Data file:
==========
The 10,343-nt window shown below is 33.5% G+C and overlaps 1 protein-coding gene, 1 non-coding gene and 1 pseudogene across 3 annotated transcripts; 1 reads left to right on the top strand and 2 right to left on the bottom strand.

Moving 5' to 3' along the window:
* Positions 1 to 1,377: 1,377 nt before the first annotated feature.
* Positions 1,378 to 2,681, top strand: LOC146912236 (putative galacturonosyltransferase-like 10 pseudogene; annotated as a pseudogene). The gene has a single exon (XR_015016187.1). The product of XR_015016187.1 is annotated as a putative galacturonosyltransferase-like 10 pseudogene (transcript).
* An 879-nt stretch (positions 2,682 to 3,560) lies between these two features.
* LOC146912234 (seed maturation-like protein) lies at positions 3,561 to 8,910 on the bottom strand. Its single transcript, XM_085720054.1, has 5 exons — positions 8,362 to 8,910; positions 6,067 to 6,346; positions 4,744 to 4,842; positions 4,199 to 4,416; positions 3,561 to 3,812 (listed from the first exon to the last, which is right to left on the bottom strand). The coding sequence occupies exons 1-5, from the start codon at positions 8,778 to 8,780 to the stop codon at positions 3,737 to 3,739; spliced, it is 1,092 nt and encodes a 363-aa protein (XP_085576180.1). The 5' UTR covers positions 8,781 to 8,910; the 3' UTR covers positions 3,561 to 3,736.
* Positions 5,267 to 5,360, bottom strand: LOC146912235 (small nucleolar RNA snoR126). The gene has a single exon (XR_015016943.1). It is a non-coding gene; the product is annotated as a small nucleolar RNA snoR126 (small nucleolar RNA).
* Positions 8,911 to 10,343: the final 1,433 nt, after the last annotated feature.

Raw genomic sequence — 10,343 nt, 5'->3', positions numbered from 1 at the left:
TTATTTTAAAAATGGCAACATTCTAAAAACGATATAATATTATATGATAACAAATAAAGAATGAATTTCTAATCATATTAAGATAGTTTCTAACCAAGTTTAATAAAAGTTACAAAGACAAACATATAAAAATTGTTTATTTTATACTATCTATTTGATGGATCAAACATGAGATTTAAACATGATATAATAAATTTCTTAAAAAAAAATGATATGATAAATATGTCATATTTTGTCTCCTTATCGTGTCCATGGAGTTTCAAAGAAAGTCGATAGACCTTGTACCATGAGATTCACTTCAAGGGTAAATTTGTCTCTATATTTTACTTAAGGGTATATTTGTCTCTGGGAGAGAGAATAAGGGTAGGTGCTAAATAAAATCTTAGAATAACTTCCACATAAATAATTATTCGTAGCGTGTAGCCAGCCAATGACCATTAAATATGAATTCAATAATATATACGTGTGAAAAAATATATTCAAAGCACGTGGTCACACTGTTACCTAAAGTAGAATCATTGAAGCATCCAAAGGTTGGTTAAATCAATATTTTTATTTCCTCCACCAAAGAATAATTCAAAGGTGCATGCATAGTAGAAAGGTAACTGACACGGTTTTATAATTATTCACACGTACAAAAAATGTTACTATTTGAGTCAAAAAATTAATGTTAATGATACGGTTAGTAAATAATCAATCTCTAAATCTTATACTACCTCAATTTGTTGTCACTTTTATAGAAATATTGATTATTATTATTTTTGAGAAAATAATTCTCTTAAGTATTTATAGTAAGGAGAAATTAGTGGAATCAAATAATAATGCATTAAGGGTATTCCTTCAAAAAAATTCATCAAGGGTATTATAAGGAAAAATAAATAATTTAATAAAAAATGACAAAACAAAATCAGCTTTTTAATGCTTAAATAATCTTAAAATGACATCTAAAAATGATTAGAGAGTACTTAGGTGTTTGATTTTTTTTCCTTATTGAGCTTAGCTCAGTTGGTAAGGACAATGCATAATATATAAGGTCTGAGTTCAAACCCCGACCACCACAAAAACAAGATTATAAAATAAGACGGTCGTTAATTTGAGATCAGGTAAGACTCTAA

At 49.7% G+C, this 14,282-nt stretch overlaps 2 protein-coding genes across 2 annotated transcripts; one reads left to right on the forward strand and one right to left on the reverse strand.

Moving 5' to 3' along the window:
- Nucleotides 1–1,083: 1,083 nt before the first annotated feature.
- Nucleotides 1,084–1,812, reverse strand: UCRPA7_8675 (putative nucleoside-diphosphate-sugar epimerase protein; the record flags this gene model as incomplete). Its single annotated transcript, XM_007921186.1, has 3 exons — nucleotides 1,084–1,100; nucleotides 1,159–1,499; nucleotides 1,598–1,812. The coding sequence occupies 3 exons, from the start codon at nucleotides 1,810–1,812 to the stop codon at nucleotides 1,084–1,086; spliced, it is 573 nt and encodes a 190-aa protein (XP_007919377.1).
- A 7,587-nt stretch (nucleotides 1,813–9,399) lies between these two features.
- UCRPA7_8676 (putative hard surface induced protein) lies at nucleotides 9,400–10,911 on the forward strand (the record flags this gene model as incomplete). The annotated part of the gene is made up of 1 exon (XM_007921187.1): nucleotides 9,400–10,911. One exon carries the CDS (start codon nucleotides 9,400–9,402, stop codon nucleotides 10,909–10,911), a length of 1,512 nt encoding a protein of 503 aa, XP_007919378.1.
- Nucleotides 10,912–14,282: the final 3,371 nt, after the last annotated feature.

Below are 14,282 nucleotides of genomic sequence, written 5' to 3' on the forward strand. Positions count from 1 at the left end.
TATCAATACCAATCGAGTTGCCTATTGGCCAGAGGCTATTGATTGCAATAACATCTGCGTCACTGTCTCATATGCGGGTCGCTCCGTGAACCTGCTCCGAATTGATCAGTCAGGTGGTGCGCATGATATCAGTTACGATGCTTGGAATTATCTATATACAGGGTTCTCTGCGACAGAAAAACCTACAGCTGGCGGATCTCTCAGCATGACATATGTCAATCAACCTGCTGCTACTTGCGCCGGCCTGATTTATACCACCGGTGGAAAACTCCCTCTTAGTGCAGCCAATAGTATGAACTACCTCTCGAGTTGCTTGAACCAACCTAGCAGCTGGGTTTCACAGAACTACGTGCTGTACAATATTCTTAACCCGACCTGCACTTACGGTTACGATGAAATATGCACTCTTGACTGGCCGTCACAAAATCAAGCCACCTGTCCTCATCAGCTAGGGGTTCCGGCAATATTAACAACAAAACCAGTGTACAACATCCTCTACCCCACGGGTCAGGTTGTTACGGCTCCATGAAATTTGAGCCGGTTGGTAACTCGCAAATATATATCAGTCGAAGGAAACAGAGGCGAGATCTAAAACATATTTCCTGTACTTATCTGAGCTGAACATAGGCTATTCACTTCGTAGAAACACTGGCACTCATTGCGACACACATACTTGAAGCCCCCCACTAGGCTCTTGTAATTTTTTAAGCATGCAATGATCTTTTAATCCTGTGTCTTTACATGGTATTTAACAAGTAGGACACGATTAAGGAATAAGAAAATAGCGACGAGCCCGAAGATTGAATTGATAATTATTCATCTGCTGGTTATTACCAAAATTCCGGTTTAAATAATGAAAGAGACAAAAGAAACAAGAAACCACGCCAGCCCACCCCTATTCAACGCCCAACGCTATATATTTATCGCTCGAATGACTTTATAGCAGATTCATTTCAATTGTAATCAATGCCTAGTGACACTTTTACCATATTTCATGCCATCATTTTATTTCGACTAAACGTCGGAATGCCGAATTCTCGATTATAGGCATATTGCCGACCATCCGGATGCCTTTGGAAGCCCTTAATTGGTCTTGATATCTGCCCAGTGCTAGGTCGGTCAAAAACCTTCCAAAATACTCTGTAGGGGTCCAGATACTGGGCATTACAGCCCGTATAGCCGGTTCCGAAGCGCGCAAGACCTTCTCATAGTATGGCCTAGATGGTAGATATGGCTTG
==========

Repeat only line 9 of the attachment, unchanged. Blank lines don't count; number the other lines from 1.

Raw genomic sequence — 10,343 nt, 5'->3', positions numbered from 1 at the left: